13 Aug

Norsk HøstfestNorth America’s largest Scandinavian heritage festival will take place in Minot, North Dakota from September 28th and until October 1st 2016.

Ten thousands of people travels every year to Minot to participate in this cornucopia of Scandinavian nostalgia, culture and proudness of family roots.

I the four large halls that provides the frames for this festival, visitors will find formidable vikings, troll kings, Scandinavian as well as local crafts, Swedish meat balls, Norwegian heerings and Danish ‘medisterpølse’ and ‘Æbleskiver’.

There will be stalls with Nordic knitting, costumes, Swedish clogs, Danish lego, cruises on sale, a young and slim Miss Norsk Høstfest, plus, of course, great American draws like Emmylou Harris, Chicago and Neil Sedaka.

Furthermore the audience can experience the cosy atmosphere while lots of musicians from The US and Scandinavia – including Gangspil – Lydom, Bugge & Høirup, and our friends Skålmusik from Minnesota, entertains several times a day with a good mood and music and dancing from the old homelands.  

I was at Norsk Høstfest with fiddler Harald Haugaard many years ago, and it’s going to be fun to return with Sonnich Lydom and Kristian Bugge.

On our way we might do a few gigs in Minnesota, Nebraska and South Dakota, but I’ll tell you more about that when I have news.

More info at: 


6 Aug

forsideOn September 3rd at Bartof Station, Solbjergvej 3, 2000 Frederiksberg. Just across the Frederiksberg Metro Station.

An evening with newly composed and traditional music and songs from Denmark, sweden and Norway, arranged for dance and concert!

Entré 100 kr./ 50 kr. for people who are studying.

Doors open at 8:00 pm


Maja Kjær Jacobsen (DK): Violin, hardangerfiddle and vocals, Anna Lindblad (S): Violin, vocals & Elise Wessel Hildrum (N): Violin, flutes and vocals


Sonnich Lydom (DK): Accordions, harmonicas, Kristian Bugge (DK): Violin & Morten Alfred Høirup (DK): Guitars og vocals


2 Aug

L, B & H“Hi friends! We’ve decided to use the name of our first CD: “GANGSPIL” (in English: Capstan) as the name for the trio. We think it fits our music well and smells nicely of sailors and sea spray from the waters around Denmark.”

This is how we write at our Facebook-page, and we continue:

“We’re planning a celebration of that name change at the coming weekend’s great festival Musik over Præstø Fjord a bit south of Copenhagen. We hope you’ll like this idea and help celebrate it with us on Saturday night from 20.45 in the great Danseladen!”

Get more info at: and or at:


22 Jul

L, B & H AstoriaOur little traveling duo, Lydom, Bugge & Høirup has been invited to perform at Musik over Præstø Fjord Festival  on August 6th, which also happens to be the day that I turn 55 years old.

We will be on stage from 8:45 PM to 10:00 PM 20:45 til 22:00, – and the idea is that we’ll play music from our concert repertoire – traditional music from around Denmark, arranged for accordion, harmonica, violin and guitar that is – and then people will dance as they know best.

As mentioned, I turn 55 that day, and I am really looking forward to meet colleagues, friends and acquaintances from near and far on the day.

You can get a lot more info about Musik over Præstø Fjord Festival at:, and about the trio at:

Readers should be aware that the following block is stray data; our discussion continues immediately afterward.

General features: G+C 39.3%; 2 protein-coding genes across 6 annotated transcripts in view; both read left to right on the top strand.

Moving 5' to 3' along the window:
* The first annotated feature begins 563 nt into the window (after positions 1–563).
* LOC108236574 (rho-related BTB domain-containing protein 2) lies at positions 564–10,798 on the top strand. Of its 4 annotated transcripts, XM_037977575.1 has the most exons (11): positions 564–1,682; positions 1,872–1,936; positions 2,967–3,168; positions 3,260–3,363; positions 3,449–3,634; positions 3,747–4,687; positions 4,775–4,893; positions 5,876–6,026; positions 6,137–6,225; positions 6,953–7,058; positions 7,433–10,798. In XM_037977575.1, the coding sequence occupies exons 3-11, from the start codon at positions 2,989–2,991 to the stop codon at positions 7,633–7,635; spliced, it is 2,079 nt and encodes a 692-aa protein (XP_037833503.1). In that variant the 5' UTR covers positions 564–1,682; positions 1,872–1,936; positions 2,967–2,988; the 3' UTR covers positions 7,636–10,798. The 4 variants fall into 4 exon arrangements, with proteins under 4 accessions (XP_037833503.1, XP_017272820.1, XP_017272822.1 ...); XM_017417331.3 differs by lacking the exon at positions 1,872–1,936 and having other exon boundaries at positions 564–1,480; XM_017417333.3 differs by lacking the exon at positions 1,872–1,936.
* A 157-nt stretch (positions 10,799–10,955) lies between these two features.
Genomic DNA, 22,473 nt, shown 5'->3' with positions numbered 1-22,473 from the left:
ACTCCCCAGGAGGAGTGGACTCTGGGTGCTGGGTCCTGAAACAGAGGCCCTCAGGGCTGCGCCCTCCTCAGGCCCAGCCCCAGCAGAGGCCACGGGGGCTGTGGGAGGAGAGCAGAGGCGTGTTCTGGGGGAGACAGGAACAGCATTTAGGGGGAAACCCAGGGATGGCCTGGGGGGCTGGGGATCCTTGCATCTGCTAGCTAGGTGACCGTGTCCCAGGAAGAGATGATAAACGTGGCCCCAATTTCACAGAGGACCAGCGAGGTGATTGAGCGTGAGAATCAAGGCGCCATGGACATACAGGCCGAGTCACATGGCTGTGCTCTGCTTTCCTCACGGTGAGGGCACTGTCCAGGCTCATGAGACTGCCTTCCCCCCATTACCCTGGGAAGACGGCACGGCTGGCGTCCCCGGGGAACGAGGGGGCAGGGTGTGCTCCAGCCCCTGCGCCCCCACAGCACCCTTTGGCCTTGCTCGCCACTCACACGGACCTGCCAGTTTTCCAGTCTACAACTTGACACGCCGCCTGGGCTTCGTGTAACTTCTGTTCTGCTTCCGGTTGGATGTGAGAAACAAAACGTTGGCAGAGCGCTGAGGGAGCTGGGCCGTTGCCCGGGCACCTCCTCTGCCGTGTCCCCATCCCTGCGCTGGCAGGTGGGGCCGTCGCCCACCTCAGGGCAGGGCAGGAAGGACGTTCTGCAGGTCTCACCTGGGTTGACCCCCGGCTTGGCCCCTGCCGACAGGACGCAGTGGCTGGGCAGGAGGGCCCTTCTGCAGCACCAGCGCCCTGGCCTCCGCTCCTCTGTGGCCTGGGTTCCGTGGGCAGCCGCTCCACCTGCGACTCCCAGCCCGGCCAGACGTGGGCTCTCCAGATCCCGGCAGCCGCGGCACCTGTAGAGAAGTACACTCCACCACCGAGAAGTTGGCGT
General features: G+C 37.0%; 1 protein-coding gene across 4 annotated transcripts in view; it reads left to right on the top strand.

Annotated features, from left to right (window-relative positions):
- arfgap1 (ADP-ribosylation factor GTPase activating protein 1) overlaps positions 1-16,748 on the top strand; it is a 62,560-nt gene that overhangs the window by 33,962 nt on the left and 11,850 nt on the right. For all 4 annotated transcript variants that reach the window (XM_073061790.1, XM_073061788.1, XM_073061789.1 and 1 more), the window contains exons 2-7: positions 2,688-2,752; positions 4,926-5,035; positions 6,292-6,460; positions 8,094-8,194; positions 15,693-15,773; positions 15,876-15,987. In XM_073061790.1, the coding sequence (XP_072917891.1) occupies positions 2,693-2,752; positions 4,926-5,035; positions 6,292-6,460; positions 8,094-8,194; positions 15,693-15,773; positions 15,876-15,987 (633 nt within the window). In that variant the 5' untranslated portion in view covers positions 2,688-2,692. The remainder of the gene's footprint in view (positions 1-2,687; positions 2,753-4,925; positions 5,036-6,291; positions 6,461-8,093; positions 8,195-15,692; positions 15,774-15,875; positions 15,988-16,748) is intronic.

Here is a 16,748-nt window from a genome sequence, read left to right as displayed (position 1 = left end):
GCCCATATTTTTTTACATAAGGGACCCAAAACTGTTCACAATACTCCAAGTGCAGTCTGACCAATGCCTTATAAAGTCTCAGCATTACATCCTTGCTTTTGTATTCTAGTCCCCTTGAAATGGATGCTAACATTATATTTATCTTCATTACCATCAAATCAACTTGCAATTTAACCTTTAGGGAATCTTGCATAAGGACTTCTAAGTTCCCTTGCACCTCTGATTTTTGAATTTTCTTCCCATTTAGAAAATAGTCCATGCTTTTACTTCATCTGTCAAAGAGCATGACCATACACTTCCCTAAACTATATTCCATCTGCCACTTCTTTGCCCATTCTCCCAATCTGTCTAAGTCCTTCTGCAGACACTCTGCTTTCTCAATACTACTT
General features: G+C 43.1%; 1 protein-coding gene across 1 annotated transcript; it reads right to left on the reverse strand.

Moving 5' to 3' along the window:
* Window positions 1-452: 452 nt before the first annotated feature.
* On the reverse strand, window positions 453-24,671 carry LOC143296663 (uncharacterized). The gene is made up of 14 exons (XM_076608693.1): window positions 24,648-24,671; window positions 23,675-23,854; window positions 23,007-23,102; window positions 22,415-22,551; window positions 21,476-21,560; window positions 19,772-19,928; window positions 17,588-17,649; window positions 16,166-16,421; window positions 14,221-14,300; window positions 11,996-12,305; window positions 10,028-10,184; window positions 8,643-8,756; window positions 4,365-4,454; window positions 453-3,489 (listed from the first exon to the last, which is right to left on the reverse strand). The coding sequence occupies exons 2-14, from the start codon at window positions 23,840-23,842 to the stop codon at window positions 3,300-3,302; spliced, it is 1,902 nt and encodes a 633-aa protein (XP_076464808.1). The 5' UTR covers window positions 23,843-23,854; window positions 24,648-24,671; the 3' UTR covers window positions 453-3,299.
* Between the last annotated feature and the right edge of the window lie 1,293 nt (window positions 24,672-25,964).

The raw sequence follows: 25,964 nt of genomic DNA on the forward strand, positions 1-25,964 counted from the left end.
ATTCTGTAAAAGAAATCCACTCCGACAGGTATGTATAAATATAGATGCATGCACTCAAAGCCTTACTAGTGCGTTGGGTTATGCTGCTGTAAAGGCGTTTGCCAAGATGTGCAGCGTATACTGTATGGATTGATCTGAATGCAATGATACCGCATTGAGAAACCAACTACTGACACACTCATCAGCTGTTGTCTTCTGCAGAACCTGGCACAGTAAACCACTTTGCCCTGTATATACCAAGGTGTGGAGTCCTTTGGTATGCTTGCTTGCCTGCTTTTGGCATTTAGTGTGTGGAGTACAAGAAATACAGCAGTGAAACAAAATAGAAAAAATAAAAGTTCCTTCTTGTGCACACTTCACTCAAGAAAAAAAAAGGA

27 Jun

Jensen & Bugge + HøirupTogether with the duo Jensen & Bugge, I’ll perform at Mariehaven in Ansager, Jutland, on the 10th and 21st. of July.

(LATEST NEWS: The dance on the 21st has been cancelled. Keep posted about new date)

The 10th of July we will play our unique mix of new and old folk music, and the 21st of July, it’s all about playing for the dance – a new concept at Mariehaven.

We have for quite a while worked on new arrangements that will work very well as concert music, but also as dance music.

We love this concept, so do come and join us at Mariehaven. Check out the video from Højbystævnet 2015, where the Finnish bass player, Tapani Varis, joined us for a Danish Hopsa!


27 Jun
L, B & H Skyer.jpg

Three tired musicians on a little trip to the Pasific Ocean, before we return to Denmark and the long bright nights, to celebrate midsummer in pouring rain and dramatic thunder storms. Photo: Jamie Fox

“If I had wings, I would fly home with you, to the bright nights, please bring them all my greetings!” – From Hils fra mig derhjemme, a Danish emigrant song from 1922.

We just returned from our second tour in the US. This time we did 14 concerts in the States of Minnesota, Wisconsin, Illinois and Oregon

Our trio, Lydom, Bugge & Høirup, are promoting our new album, Gangspil (Capstan, ande a few of our concerts was streamed on the internet, we were interviewed on a couple of radio stations, as well as promoted on a few news papers.

Our take on the traditional music of our home land was in fact received well by an enthusiastic audience, of whom quite a few had Scandinavian roots.

Particularly inspiring was the visiting at Nisswa-Stämman in Nisswa, Minnesota, and the Scandinavian Midsummer Festival, Astoria Oregon.

On both festivals the focus was on the music as a time machine and a unifying force. Children, youngsters and adults united in the dance and music, while given ample opportunity to speak about from where we come as emigrants, about who we are and what we have in common.

A particularly good talking point was our version of the old emigrants song, Hils fra mig derhjemme (Greetings from me at home), that I sing using it’s original lyrics.

A lot of Americans with Scandinavian roots has either a close relation to this song, or they remember their parents or grand parents sing it with quiet voices and serious looking faces.

From our version of the song many was taken with surprise that the song is actually Danish, and was sung the first time at Tivoli in 1922. The song about the Danish sailor, far from home, who is afraid of loosing connection to his people in the old land, hits directly into the heart of any emigrant, him or her being from Denmark, Syria or Iraq.